Cryptococcus-Related Immune Reconstitution Inflammatory Syndrome (IRIS): Pathogenesis and its Clinical Implications

Genomics and Pathogenesis (Shmuel Shoham, Section Editor)

Abstract

This review provides an overview of Cryptococcus neoformans immunology and focuses on the pathogenesis of Cryptococcus-related paradoxical immune reconstitution inflammatory syndrome (IRIS). Cryptococcal IRIS has three phases: (1) before antiretroviral therapy (ART), with a paucity of cerebrospinal fluid (CSF) inflammation and defects in antigen clearance; (2) during initial ART immune recovery, with pro-inflammatory signaling by antigen-presenting cells without an effector response; and (3) at IRIS, a cytokine storm with a predominant type-1 helper T-cell (Th1) interferon-gamma (IFN-γ) response. Understanding IRIS pathogenesis allows for risk stratification and customization of HIV/AIDS care. In brief, persons at high IRIS risk may benefit from enhancing microbiologic clearance by use of adjunctive agents in combination with amphotericin, prolonging initial induction therapy, and/or increasing the initial consolidation antifungal therapy dose to at least 800 mg of fluconazole daily until the 2-week CSF culture is known to be sterile. Prophylactic anti-inflammatory therapies or undue delay of ART initiation in an attempt to prevent IRIS is unwarranted and may be dangerous.

Keywords

HIV AIDS Cryptococcal meningitis CM-IRIS Immune reconstitution inflammatory syndrome Pathogenesis Review Antiretroviral therapy Immunology Risk stratification Biomarkers Antifungal therapy Anti-inflammatory therapy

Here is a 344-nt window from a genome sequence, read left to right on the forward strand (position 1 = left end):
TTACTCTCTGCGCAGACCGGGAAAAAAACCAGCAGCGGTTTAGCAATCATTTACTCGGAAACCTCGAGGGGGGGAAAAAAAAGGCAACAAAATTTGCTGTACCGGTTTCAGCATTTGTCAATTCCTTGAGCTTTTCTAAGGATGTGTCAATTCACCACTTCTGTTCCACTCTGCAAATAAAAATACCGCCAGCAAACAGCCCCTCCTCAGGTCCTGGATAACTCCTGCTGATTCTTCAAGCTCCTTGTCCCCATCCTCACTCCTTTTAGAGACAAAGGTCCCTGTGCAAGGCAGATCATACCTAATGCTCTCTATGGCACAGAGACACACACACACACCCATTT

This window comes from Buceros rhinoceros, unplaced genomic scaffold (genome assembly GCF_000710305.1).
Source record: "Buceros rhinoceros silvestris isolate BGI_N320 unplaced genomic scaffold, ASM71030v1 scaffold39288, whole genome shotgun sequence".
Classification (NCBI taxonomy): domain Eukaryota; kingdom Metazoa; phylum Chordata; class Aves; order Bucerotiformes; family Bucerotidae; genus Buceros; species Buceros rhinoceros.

Notes

Acknowledgments

Financial support is received from National Institutes of Health (K23AI073192-02: DRB; U01AI089244-01; DLW). Dr. Boulware thanks collaboration with Drs. Paul Bohjanen, David Meya, Andrew Kambugu, Edward Janoff, Tihana Bicanic, and the Infectious Disease Institute of Makerere University, Kampala, Uganda. We thank Dr. Bicanic for critical review of the manuscript.

Disclosure

Conflicts of Interest: D. Wiesner: none; D. Boulware: research support from GlaxoSmithKline’s HIV Collaborative Investigator Research Award and Merck’s Investigator-Initiated Studies Program; both of these firms manufacture HIV antiretroviral medications.

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Copyright information

© Springer Science+Business Media, LLC 2011

Authors and Affiliations

  1. 1.Division of Infectious Disease & International Medicine, Department of MedicineUniversity of MinnesotaMinneapolisUSA

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